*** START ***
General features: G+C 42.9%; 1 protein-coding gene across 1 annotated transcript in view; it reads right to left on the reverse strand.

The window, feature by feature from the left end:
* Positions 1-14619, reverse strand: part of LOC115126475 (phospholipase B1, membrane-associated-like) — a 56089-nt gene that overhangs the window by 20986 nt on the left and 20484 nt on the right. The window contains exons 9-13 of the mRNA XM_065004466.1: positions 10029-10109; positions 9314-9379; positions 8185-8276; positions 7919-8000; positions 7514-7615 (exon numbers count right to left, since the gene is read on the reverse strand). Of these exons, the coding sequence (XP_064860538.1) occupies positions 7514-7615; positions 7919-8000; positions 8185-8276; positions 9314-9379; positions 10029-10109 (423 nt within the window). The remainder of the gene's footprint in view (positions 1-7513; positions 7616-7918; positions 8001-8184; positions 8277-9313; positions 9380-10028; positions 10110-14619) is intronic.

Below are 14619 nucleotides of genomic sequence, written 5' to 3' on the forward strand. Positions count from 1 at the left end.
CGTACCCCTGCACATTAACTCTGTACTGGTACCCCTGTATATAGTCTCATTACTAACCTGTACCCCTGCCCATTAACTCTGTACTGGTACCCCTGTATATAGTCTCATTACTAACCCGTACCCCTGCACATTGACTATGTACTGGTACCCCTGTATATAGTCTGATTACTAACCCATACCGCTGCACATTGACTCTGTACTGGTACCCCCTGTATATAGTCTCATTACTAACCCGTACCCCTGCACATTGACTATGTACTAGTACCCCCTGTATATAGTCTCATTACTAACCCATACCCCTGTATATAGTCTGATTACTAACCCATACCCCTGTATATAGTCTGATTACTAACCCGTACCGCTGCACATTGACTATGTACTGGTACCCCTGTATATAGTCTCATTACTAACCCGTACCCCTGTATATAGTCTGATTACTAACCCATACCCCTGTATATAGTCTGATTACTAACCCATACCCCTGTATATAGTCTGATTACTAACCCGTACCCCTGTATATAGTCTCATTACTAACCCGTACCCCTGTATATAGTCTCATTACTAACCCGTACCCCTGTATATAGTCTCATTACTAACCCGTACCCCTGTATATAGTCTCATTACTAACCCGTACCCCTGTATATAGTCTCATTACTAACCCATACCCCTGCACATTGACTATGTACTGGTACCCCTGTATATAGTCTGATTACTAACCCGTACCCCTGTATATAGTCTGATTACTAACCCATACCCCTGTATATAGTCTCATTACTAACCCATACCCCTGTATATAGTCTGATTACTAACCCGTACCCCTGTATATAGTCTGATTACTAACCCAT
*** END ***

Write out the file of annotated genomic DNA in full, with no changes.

General features: G+C 42.9%; 1 protein-coding gene across 1 annotated transcript in view; it reads right to left on the reverse strand.

The window, feature by feature from the left end:
* Positions 1-14619, reverse strand: part of LOC115126475 (phospholipase B1, membrane-associated-like) — a 56089-nt gene that overhangs the window by 20986 nt on the left and 20484 nt on the right. The window contains exons 9-13 of the mRNA XM_065004466.1: positions 10029-10109; positions 9314-9379; positions 8185-8276; positions 7919-8000; positions 7514-7615 (exon numbers count right to left, since the gene is read on the reverse strand). Of these exons, the coding sequence (XP_064860538.1) occupies positions 7514-7615; positions 7919-8000; positions 8185-8276; positions 9314-9379; positions 10029-10109 (423 nt within the window). The remainder of the gene's footprint in view (positions 1-7513; positions 7616-7918; positions 8001-8184; positions 8277-9313; positions 9380-10028; positions 10110-14619) is intronic.

Below are 14619 nucleotides of genomic sequence, written 5' to 3' on the forward strand. Positions count from 1 at the left end.
CGTACCCCTGCACATTAACTCTGTACTGGTACCCCTGTATATAGTCTCATTACTAACCTGTACCCCTGCCCATTAACTCTGTACTGGTACCCCTGTATATAGTCTCATTACTAACCCGTACCCCTGCACATTGACTATGTACTGGTACCCCTGTATATAGTCTGATTACTAACCCATACCGCTGCACATTGACTCTGTACTGGTACCCCCTGTATATAGTCTCATTACTAACCCGTACCCCTGCACATTGACTATGTACTAGTACCCCCTGTATATAGTCTCATTACTAACCCATACCCCTGTATATAGTCTGATTACTAACCCATACCCCTGTATATAGTCTGATTACTAACCCGTACCGCTGCACATTGACTATGTACTGGTACCCCTGTATATAGTCTCATTACTAACCCGTACCCCTGTATATAGTCTGATTACTAACCCATACCCCTGTATATAGTCTGATTACTAACCCATACCCCTGTATATAGTCTGATTACTAACCCGTACCCCTGTATATAGTCTCATTACTAACCCGTACCCCTGTATATAGTCTCATTACTAACCCGTACCCCTGTATATAGTCTCATTACTAACCCGTACCCCTGTATATAGTCTCATTACTAACCCGTACCCCTGTATATAGTCTCATTACTAACCCATACCCCTGCACATTGACTATGTACTGGTACCCCTGTATATAGTCTGATTACTAACCCGTACCCCTGTATATAGTCTGATTACTAACCCATACCCCTGTATATAGTCTCATTACTAACCCATACCCCTGTATATAGTCTGATTACTAACCCGTACCCCTGTATATAGTCTGATTACTAACCCAT